Crime writer Niall Leonard: Random House Niall Leonard cover Photograph:
Return to Content How to pace a crime novel If you want to write gripping, gritty police procedurals or other crime fiction, knowing how to pace a crime novel is essential.
An effective crime novel must keep the reader turning pages while revealing enough information to make the narrative flow at a cracking pace.
Here are some suggestions for pacing your crime novel, as well as pitfalls to avoid: There are multiple ways to approach a mystery in crime fiction. In one approach, the mystery concerns the protagonist uncovering the perpetrator of a crime. The reader is just as much in the dark as the main character, and finds out details as the main character does.
In another approach, the reader is given information up front, such as who is responsible for the crime. Whatever approach you are using in your own crime novel, smart pacing is crucial for reader engagement.
In both types of novels, you will need to intersperse explanatory information with enough incidents driving the narrative forward to keep your reader engaged. In both cases, you will need to steer clear of a few pitfalls: The info dump In an info dump, you give the reader a block of information all at once.
Often it is more information than the reader can take in and remember for later developments. Sometimes, you may need to resort to the info dump while writing a first or discovery draft, as the details you include can be a reminder to yourself to deliver key information at specific stages of your story.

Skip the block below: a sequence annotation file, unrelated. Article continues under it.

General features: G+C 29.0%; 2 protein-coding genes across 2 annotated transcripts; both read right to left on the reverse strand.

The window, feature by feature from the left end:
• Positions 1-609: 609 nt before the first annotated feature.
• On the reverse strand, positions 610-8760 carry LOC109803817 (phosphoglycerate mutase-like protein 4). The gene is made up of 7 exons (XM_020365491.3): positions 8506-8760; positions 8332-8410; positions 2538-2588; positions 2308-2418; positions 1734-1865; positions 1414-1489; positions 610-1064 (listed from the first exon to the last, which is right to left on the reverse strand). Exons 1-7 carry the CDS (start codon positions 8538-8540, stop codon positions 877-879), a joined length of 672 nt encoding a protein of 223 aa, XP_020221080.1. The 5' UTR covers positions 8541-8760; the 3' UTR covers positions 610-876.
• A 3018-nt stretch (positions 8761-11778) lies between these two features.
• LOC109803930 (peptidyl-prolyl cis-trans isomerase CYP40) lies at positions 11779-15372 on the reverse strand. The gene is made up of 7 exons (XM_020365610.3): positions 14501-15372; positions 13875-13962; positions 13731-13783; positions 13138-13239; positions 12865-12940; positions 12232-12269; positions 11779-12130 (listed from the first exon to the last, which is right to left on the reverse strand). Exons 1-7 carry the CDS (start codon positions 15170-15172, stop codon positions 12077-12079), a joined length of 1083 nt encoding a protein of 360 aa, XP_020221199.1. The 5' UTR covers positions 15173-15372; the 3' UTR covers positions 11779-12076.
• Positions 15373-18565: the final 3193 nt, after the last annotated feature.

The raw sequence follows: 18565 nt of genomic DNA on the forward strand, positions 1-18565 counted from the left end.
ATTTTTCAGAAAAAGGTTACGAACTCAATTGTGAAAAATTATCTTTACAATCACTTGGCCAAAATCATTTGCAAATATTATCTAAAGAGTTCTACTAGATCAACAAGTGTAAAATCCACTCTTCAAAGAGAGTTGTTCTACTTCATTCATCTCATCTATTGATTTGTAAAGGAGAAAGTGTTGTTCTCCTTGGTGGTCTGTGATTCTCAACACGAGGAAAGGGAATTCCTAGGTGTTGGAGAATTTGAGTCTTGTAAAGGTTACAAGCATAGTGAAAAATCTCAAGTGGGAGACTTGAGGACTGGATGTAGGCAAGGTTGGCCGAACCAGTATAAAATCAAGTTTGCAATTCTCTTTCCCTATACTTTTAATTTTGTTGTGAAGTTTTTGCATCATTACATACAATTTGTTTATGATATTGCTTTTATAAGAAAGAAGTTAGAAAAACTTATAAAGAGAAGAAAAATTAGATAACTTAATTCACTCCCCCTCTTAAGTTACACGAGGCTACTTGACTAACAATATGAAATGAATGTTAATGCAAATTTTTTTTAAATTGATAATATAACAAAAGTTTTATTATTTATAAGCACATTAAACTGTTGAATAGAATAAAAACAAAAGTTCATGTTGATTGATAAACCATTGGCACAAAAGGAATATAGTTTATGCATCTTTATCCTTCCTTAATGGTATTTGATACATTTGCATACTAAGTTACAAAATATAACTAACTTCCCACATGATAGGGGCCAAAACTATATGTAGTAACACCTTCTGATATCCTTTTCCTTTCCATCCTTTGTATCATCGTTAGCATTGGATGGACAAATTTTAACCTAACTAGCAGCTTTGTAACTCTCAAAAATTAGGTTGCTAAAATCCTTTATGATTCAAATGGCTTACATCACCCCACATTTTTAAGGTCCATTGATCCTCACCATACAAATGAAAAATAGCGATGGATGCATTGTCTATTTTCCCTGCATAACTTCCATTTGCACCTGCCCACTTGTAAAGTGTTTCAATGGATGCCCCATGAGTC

If you do leave these chunks of expository information in temporarily, be sure to clean these up and integrate the information more seamlessly into your story when writing subsequent drafts.
You will encounter this sometimes in film, television and novels when characters use these exact words to introduce a piece of information: Having one character tell another character something can be a great way of relaying important facts to the reader as well, but it needs to be in a realistic scenario and conversation instead of a contrived, forced-sounding one.
Too much information up front This is not the same thing as an info dump.
An info dump is a lot of information in one paragraph or short section, whereas giving too much information up front may involve stretching this information across an entire chapter or two. It will still be too much for the reader to take in at once. Pace your novel effectively by revealing just a little bit at a time and allowing the reader to take in any new facts and key plot developments before moving on to more.
Too little payoff Make sure you are giving the reader rewards along the way.
Crime fiction is not just about how you deliver information, however. A crime novel may not be particularly action-oriented always, but it still has elements of action and other incidents that build the plot and drive it forward.